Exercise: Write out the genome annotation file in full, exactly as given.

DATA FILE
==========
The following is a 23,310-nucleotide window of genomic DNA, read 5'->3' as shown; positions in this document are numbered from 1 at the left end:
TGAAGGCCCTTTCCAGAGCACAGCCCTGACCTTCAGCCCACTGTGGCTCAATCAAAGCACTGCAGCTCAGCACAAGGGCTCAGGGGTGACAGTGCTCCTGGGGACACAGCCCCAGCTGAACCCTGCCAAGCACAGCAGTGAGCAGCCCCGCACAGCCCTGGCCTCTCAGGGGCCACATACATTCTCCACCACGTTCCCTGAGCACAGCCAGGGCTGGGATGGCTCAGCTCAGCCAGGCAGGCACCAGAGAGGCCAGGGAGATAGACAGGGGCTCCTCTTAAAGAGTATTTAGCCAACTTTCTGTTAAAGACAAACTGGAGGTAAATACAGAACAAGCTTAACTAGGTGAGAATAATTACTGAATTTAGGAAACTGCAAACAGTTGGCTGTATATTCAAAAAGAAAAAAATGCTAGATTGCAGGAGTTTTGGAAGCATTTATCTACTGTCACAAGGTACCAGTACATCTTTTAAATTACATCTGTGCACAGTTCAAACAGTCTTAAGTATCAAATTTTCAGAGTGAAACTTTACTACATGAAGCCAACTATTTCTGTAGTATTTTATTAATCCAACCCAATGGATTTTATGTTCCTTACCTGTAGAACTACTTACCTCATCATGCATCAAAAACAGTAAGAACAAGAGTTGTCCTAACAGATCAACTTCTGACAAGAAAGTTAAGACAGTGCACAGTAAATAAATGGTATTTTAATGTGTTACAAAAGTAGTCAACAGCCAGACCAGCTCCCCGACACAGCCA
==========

The following is a 23,310-nucleotide window of genomic DNA, read 5'->3' as shown; positions in this document are numbered from 1 at the left end:
TGAAGGCCCTTTCCAGAGCACAGCCCTGACCTTCAGCCCACTGTGGCTCAATCAAAGCACTGCAGCTCAGCACAAGGGCTCAGGGGTGACAGTGCTCCTGGGGACACAGCCCCAGCTGAACCCTGCCAAGCACAGCAGTGAGCAGCCCCGCACAGCCCTGGCCTCTCAGGGGCCACATACATTCTCCACCACGTTCCCTGAGCACAGCCAGGGCTGGGATGGCTCAGCTCAGCCAGGCAGGCACCAGAGAGGCCAGGGAGATAGACAGGGGCTCCTCTTAAAGAGTATTTAGCCAACTTTCTGTTAAAGACAAACTGGAGGTAAATACAGAACAAGCTTAACTAGGTGAGAATAATTACTGAATTTAGGAAACTGCAAACAGTTGGCTGTATATTCAAAAAGAAAAAAATGCTAGATTGCAGGAGTTTTGGAAGCATTTATCTACTGTCACAAGGTACCAGTACATCTTTTAAATTACATCTGTGCACAGTTCAAACAGTCTTAAGTATCAAATTTTCAGAGTGAAACTTTACTACATGAAGCCAACTATTTCTGTAGTATTTTATTAATCCAACCCAATGGATTTTATGTTCCTTACCTGTAGAACTACTTACCTCATCATGCATCAAAAACAGTAAGAACAAGAGTTGTCCTAACAGATCAACTTCTGACAAGAAAGTTAAGACAGTGCACAGTAAATAAATGGTATTTTAATGTGTTACAAAAGTAGTCAACAGCCAGACCAGCTCCCCGACACAGCCA